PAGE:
|Lining up to see the moon.|
Monday lab finally got their turn at the observatory last night. Some high clouds were a a problem, especially around 8:00 but nothing bad enough to keep us from our appointed tasks. Our sessions consisted of a visual sky tour and celestial sphere orientation. Then we looked at the crescent moon and Jupiter through one of the 8″ scopes. Seeing was good. Cloud belts and all four Galilean moons were visible. We then looked at the Great Orion Nebula, a starforming cloud over 1,000 light years away. We had telescopic views of Rigel (B8) and Betelgeuse (M2) to see a contrasting pair of spectral types. We concluded each of the two sessions with a brief tour of the observatory building.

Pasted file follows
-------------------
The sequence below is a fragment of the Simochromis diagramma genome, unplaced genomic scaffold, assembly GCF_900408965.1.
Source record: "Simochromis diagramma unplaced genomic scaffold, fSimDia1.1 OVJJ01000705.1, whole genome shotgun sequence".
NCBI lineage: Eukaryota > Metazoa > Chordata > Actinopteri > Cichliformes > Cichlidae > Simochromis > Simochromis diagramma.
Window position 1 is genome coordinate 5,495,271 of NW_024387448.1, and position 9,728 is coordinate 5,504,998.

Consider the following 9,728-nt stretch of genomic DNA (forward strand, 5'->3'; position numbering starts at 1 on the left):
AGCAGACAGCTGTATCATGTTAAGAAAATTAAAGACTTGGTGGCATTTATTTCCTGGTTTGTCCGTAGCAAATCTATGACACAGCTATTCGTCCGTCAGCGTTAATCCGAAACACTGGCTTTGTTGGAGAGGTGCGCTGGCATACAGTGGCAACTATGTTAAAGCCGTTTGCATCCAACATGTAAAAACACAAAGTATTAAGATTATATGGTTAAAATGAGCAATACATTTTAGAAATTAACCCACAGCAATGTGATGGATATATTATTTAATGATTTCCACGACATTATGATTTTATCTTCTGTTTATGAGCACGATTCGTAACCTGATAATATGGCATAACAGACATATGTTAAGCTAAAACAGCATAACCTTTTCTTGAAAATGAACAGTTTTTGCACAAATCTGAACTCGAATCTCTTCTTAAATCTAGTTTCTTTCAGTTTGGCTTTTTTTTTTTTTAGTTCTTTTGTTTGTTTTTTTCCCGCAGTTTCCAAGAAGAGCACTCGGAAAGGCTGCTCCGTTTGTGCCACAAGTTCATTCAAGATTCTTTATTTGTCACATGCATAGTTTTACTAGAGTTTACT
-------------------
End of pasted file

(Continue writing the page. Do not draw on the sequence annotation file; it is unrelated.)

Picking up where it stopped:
The high clouds did cause a moon halo for a while, seen below. It’s caused by hexagonal ice crystals and always appears 22 degrees from the moon. Orion (lower left), Jupiter (right of the moon), and the Pleiades (farther right) are all visible. Note that the moon, which was just past first quarter, is overexposed to allow the fainter halo to be photographed.